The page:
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Odisha schools to be shut till April 20 as mercury soars

The rising heat has led to increasing number deaths due to sunstroke.

Written by Debabrata Mohanty | Bhubaneswar |
Updated: April 11, 2016 8:50:07 pm
odisha heat wave, odisha deaths, odisha schools Odhisa Chief Minister Naveen Patnaik watches children making painting of their dream schools during inaguration of project Ujjwal at Unit-1 government primary school in Bhubaneswar on Thursday. (Source: PTI)

As an unprecedented heatwave swept across Odisha today, the Naveen Patnaik government ordered closure of all the schools till April 20.

“All the schools in the state have been asked to suspend the classes from tomorrow till April 20. We will review the heatwave situation on April 20 and take a decision whether to continue with the closure of the schools further or not. If exams are scheduled to be held during this period, school authorities will conduct examinations during morning or evening hours so that the students are not inconvenienced,” Special Relief Commissioner Pradipta Kumar Mohapatra said.

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The State government’s decision came after mercury soared to 45.8 degree Celsius in Bhubaneswar, its all-time high temperature for the month of April. The heatwave which is sweeping the State since last week, would continue to singe till April 20,” said local Meteorological office.

The rising heat has led to increasing number deaths due to sunstroke. Special relief commissioner Mohapatra said he has received 16 reports of deaths allegedly due to sunstroke till date.

The previous high for the month of April was in 1985 when the temperature in Bhubaneswar soared to 45.8 degrees Celsius. Last month too, the daytime temperature in the city had touched 42.2 degree Celsius, its all-time high for March.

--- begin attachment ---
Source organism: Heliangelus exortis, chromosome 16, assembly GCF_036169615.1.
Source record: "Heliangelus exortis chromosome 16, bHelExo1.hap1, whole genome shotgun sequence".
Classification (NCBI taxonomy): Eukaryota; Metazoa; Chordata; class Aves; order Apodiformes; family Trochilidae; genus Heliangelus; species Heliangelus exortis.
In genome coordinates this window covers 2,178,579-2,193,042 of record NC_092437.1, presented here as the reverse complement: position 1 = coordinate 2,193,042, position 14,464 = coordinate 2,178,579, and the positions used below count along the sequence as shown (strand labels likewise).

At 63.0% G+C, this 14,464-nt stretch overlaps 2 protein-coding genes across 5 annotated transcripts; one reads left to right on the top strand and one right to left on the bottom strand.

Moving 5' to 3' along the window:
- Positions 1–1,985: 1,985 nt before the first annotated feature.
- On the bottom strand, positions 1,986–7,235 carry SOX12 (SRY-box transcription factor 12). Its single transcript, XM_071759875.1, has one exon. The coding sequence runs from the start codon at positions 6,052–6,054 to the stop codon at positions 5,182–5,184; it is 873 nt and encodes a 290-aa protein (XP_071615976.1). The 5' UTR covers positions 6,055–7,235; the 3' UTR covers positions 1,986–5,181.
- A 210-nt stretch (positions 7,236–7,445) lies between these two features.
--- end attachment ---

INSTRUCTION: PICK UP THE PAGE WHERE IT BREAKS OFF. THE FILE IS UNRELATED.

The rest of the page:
“The hot wind from western and north-western sector is passing through central India where temperature remained above 40 degree. Though wind flow was from the west direction in the morning, it changed its course to north-west direction by 9 AM resulting in the sharp rise in temperature within three hours through advection of heat,” said Sarat Chandra Sahu, director of Regional Metrological Office.

“Due to stable atmosphere, the air is not moving upwards as a result of which condition does not get favourable for cloud formation. Since October, there has been no visible rainfall in the State. The dry nature of soil also helps reflection of heat.”

There is little respite from heatwave for next week as the atmospheric systems, which cause rains, is yet to form.

Met officials said Norwesters normally form during such days as hot air becomes lighter and goes upwards allowing the flow of wind from the sea and triggering rain through quick formation of clouds.

“But in most parts of Odisha, though surface temperature remains comparatively lower in the night, the air in the upper atmosphere has remained hot. The radiation of hot air from the earth is not able to move up to the upper atmosphere. So blowing of sea breeze towards land is obstructed. So possibility of formation of Norwester is slim,” said Sahu.

Today, roads in Bhubaneswar were deserted in the noon as mercury soared.

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